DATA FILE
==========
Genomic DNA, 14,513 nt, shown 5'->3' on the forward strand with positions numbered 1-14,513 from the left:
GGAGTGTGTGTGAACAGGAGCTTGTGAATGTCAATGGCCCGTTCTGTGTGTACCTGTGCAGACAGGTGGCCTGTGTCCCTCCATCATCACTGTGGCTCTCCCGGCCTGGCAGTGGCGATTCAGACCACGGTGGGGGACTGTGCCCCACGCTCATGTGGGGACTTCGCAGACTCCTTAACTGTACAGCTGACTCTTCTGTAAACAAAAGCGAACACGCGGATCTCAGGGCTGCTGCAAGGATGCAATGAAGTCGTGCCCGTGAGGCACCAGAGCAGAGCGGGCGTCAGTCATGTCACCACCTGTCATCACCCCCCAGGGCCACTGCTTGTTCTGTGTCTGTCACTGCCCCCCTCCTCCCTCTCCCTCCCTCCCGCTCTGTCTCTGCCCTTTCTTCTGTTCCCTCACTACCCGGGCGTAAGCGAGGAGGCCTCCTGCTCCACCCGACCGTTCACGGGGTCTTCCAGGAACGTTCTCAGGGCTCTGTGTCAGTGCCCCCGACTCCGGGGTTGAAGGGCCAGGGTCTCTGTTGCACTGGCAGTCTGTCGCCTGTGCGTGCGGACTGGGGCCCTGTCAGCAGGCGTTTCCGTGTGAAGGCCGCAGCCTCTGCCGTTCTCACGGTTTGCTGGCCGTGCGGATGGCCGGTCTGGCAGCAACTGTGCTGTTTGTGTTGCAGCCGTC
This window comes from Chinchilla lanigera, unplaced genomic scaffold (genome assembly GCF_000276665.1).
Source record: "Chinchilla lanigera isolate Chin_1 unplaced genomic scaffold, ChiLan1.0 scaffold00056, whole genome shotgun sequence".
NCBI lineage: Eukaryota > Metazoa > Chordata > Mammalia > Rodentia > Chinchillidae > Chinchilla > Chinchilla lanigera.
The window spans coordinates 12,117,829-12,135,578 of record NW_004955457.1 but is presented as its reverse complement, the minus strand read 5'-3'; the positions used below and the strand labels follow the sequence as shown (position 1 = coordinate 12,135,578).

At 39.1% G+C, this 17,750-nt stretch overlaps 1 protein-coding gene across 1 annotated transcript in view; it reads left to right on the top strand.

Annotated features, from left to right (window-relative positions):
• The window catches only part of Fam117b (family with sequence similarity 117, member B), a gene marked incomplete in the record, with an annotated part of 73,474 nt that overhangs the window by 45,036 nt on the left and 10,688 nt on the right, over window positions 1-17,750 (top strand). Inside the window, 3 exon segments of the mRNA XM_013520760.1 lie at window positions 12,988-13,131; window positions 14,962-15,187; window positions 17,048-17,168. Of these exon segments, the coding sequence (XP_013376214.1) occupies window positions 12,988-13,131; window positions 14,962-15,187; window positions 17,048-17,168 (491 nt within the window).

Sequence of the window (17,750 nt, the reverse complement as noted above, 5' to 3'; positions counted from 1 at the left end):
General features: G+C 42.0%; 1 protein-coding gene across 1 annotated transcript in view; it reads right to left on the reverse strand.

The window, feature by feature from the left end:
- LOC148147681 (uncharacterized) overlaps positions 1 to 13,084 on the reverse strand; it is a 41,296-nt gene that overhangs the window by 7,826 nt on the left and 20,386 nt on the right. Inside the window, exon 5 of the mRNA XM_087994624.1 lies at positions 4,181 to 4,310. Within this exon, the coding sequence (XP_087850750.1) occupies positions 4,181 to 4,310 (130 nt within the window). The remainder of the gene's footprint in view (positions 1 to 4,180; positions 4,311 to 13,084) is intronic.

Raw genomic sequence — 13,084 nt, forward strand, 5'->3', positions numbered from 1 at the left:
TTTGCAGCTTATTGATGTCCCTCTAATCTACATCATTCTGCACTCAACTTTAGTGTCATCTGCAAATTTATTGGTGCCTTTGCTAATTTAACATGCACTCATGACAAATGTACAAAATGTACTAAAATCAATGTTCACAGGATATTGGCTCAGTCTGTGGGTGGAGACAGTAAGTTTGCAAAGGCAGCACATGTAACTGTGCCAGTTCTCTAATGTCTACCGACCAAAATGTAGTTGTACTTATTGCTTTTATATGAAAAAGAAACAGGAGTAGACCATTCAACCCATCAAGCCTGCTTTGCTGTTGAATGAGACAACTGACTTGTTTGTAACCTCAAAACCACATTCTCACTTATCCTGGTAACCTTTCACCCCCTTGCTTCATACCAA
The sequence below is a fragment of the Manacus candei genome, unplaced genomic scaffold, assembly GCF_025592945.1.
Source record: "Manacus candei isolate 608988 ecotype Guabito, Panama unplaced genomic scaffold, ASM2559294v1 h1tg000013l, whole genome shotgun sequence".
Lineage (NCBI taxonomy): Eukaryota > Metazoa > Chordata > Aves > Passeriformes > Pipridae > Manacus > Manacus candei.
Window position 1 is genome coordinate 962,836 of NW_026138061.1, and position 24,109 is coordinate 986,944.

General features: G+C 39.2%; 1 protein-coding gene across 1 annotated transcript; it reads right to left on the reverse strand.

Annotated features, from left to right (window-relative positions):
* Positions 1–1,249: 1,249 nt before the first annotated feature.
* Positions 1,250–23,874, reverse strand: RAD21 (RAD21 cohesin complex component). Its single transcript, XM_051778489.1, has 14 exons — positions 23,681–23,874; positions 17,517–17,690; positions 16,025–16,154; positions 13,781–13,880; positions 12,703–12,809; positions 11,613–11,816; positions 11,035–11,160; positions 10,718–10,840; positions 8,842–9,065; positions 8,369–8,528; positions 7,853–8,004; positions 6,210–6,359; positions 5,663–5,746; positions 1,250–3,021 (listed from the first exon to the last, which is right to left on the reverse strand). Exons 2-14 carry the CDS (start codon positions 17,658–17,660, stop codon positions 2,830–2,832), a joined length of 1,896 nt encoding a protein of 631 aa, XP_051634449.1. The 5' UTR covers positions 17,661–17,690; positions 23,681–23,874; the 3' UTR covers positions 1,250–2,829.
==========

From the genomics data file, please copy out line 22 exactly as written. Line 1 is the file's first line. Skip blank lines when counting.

* Positions 1–1,249: 1,249 nt before the first annotated feature.